Kyle Quincey Re-Signs In Detroit, Benefits From NHL’s Supply And Demand


Kyle Quincey got a slight raise from the Detroit Red Wings on Tuesday, signing a two-year, $8.5 million contract to remain in the Motor City.

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But should Kyle Quincey have been paid that much? Would Quincey have gotten that somewhere else? It’s hard to say.

The Red Wings were known to be heavily interested in Matt Niskanen and Dan Boyle, who were considered two of the top defencemen on the market, even willing to overpay them to make the deals happen.

Instead, Niskanen went to the Washington Capitals on a seven-year, $40.25 million contract, and Boyle went to the New York Rangers for two years and $9 million.

Given free agency’s status as the NHL’s arms race, Ken Holland had to look elsewhere instead of getting his top targets.

Instead, he settled for the commodity he knew: Kyle Quincey.

The contract itself is a $475,000 raise from the $3,775,000 annual cap hit he got from the Red Wings over the last two seasons. The question here is whether the raise is deserved, or whether he would have gotten that much if Niskanen or Boyle had signed.

It’s a simple question of supply and demand in the case of Kyle Quincey. Teams are always looking for ways to get better, and boosting the defence corps may be the most important way to do it, as forwards are almost always available while goaltenders rarely reach the open market.

Defencemen are somewhere in the middle, just because there aren’t as many available. Therefore, defenceman perceived as potential difference-makers will almost always come at a premium.

I don’t believe Kyle Quincey to be a difference-maker on defence, but now he’s being paid like one. He became an NHL regular with the Los Angeles Kings in 2008-09, but his production has gone down every year since then, and he’s been a minus player in four of his six full seasons. Even though he’s big, he hasn’t been consistent throughout his career.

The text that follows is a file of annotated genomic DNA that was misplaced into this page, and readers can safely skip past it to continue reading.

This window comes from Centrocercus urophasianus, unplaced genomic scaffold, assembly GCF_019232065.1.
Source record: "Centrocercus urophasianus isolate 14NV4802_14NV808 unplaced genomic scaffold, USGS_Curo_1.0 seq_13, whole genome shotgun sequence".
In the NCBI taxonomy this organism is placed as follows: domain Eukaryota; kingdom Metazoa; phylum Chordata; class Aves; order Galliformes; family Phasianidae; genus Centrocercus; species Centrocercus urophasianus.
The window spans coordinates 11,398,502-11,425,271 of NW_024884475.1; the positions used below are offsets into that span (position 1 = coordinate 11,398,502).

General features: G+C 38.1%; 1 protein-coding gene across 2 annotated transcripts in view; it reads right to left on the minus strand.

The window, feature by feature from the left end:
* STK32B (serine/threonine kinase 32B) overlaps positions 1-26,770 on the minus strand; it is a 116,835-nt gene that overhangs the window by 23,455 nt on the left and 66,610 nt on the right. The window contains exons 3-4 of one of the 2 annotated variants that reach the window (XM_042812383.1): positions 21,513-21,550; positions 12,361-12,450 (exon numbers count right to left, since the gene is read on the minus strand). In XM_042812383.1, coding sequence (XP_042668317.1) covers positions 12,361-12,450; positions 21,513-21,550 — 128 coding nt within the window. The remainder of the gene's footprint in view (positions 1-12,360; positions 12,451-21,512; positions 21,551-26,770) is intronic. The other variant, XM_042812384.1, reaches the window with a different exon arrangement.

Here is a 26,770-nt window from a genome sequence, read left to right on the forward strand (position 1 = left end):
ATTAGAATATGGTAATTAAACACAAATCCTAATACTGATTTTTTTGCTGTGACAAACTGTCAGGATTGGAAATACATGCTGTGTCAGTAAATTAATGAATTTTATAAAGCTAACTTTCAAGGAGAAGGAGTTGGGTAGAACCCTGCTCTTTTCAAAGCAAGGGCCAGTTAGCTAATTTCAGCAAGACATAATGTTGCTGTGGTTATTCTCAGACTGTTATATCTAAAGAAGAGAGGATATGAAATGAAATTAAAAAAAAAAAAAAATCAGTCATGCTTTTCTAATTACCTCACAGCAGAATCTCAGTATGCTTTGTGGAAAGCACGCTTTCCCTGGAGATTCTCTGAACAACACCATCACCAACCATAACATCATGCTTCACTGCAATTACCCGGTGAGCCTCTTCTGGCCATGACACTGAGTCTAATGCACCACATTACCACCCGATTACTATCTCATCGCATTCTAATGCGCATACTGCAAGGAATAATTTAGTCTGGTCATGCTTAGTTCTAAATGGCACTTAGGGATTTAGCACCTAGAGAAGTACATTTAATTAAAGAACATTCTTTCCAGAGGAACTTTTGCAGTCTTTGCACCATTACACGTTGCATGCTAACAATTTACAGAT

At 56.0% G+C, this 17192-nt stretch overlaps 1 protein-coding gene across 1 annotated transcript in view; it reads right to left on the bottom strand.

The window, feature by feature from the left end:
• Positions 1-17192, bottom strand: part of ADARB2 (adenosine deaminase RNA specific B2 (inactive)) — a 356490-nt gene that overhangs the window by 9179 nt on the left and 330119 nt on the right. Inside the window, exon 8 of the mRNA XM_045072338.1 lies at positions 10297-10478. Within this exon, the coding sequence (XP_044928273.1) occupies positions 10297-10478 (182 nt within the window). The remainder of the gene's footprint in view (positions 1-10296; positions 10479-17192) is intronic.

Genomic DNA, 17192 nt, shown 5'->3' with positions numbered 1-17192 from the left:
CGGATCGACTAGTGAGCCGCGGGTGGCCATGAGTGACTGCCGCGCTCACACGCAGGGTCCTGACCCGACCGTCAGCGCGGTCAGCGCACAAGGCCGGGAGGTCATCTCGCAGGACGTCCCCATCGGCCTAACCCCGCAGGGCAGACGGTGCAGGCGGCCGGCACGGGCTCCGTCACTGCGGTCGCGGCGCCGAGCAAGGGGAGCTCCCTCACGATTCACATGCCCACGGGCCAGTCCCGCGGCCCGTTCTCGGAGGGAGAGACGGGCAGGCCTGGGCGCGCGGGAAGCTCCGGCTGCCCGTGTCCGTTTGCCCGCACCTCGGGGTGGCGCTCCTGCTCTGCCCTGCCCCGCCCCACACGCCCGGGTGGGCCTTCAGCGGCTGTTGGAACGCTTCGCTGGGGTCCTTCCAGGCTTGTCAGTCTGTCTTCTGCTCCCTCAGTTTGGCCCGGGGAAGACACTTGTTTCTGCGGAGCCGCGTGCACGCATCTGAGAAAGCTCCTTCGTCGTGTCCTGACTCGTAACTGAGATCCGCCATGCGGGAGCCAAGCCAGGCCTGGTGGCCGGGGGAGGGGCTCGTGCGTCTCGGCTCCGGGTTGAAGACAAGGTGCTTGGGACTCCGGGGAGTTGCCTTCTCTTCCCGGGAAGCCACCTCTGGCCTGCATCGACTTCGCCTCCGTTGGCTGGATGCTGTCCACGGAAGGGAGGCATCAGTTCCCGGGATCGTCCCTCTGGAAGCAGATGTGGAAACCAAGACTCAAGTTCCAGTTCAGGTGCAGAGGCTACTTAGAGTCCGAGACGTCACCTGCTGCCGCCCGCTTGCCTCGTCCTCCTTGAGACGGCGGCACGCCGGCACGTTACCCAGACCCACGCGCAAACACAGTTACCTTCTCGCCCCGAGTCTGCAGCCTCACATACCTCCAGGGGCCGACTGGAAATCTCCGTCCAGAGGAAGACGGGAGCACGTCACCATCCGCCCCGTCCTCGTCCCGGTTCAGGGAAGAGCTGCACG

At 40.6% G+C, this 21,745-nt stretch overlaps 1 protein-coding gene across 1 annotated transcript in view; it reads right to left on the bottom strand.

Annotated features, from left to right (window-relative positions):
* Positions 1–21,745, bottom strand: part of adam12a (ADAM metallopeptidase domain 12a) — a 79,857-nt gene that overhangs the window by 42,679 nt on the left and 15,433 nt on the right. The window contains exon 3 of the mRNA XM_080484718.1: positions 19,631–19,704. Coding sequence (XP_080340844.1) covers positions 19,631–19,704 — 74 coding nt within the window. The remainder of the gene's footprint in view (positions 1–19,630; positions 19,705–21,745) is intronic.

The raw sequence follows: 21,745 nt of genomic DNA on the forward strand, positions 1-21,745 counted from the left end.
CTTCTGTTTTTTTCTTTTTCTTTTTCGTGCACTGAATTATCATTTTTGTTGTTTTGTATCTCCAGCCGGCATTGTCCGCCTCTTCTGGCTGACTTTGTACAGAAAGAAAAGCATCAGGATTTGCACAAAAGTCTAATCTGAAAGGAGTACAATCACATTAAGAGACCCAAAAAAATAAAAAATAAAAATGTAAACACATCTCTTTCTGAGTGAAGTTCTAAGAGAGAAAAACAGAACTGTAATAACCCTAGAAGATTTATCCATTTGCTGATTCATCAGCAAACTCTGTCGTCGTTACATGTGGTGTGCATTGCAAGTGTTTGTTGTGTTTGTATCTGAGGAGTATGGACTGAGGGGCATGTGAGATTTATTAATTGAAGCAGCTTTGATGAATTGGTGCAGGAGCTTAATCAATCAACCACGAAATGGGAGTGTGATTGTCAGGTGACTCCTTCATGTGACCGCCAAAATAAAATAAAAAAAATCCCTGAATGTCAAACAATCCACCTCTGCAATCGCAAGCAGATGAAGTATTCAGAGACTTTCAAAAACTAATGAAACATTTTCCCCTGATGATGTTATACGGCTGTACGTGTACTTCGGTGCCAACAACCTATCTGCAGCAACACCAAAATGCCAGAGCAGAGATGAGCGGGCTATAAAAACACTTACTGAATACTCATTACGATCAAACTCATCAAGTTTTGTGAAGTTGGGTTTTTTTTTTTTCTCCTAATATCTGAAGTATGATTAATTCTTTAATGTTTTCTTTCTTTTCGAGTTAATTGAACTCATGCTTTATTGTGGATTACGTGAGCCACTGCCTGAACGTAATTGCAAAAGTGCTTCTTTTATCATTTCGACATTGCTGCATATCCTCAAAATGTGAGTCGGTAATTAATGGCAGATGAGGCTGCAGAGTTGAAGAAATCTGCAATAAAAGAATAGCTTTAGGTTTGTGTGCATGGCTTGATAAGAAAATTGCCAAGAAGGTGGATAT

That’s not the kind of player I want to be paying in the same salary range as San Jose’s Marc-Edouard Vlasic, Vancouver’s Dan Hamhuis, or St. Louis’s Kevin Shattenkirk. Willie Mitchell‘s another one I wouldn’t pay in that range, but Florida’s a slightly different story, as they try to get to the salary cap floor.

However, if we go back to supply and demand, supply went down once Niskanen and Boyle went off the market. As a result, Ken Holland felt he had to overpay to keep Kyle Quincey in the fold, when he’s probably somewhere between Ron Hainsey ($8.5 million over three years) and Mark Fayne ($14 million over four years).

I wouldn’t have given him any more than $3.5 million per season, and it’s not the first (or last) time we’ll see something like this. But, in a world where Brooks Orpik will make $5.5 million per season, I guess the rule is to follow the money.

The Detroit Red Wings laid out a money trail for free agent defencemen, but only Kyle Quincey followed it.